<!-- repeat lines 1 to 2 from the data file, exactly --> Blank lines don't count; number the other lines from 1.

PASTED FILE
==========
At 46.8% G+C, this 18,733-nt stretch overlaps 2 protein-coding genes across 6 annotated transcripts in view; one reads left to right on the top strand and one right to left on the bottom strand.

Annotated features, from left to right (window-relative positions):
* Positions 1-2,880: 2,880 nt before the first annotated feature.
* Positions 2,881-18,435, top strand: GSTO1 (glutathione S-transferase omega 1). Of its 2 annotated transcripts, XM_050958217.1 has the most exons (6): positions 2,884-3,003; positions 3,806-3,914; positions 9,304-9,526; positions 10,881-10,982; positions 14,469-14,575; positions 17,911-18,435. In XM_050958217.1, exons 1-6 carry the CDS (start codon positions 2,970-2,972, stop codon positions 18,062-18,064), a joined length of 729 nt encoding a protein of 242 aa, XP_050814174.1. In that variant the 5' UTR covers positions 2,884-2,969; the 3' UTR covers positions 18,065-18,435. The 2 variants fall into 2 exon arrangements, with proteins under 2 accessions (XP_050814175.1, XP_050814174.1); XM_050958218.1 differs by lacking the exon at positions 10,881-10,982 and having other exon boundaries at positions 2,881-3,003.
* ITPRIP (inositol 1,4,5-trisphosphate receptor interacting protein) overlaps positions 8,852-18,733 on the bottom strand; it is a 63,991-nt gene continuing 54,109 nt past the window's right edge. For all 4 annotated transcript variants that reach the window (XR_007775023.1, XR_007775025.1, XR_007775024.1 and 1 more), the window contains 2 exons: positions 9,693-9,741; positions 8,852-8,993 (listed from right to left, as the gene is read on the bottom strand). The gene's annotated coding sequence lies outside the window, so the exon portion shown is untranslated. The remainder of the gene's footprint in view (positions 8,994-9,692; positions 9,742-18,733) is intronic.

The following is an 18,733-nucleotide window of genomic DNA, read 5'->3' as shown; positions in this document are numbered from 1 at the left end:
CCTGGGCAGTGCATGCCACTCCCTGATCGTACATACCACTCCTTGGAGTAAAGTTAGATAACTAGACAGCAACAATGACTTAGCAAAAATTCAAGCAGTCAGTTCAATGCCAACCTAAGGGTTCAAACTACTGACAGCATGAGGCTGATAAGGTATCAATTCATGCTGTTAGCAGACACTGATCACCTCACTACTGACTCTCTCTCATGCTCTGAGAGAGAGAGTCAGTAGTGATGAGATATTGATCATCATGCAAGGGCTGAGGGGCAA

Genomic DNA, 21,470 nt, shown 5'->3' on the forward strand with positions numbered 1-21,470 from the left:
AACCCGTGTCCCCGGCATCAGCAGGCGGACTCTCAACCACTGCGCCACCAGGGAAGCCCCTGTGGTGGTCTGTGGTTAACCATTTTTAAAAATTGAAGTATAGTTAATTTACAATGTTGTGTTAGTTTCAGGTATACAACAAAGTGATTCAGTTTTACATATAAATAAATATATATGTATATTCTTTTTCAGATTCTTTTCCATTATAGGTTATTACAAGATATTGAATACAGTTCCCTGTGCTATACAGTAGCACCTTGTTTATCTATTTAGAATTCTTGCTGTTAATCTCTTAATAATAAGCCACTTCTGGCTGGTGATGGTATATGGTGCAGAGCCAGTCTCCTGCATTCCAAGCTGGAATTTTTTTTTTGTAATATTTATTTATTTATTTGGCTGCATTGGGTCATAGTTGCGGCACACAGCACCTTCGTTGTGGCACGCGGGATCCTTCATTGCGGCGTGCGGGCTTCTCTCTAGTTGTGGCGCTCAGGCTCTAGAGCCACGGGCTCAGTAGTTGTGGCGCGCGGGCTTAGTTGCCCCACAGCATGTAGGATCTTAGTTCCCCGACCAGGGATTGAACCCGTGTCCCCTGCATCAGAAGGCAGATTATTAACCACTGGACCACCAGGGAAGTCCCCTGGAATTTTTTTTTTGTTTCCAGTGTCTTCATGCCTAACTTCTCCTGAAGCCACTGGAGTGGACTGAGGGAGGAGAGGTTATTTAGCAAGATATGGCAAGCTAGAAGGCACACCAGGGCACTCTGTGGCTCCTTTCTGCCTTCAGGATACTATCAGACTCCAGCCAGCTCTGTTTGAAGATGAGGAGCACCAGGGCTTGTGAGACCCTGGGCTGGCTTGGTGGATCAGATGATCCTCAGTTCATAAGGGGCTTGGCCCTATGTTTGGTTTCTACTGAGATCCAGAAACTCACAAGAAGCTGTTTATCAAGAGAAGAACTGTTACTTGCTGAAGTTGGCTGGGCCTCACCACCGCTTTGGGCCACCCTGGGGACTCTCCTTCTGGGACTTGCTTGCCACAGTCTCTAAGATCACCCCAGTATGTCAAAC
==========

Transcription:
At 46.8% G+C, this 18,733-nt stretch overlaps 2 protein-coding genes across 6 annotated transcripts in view; one reads left to right on the top strand and one right to left on the bottom strand.

Annotated features, from left to right (window-relative positions):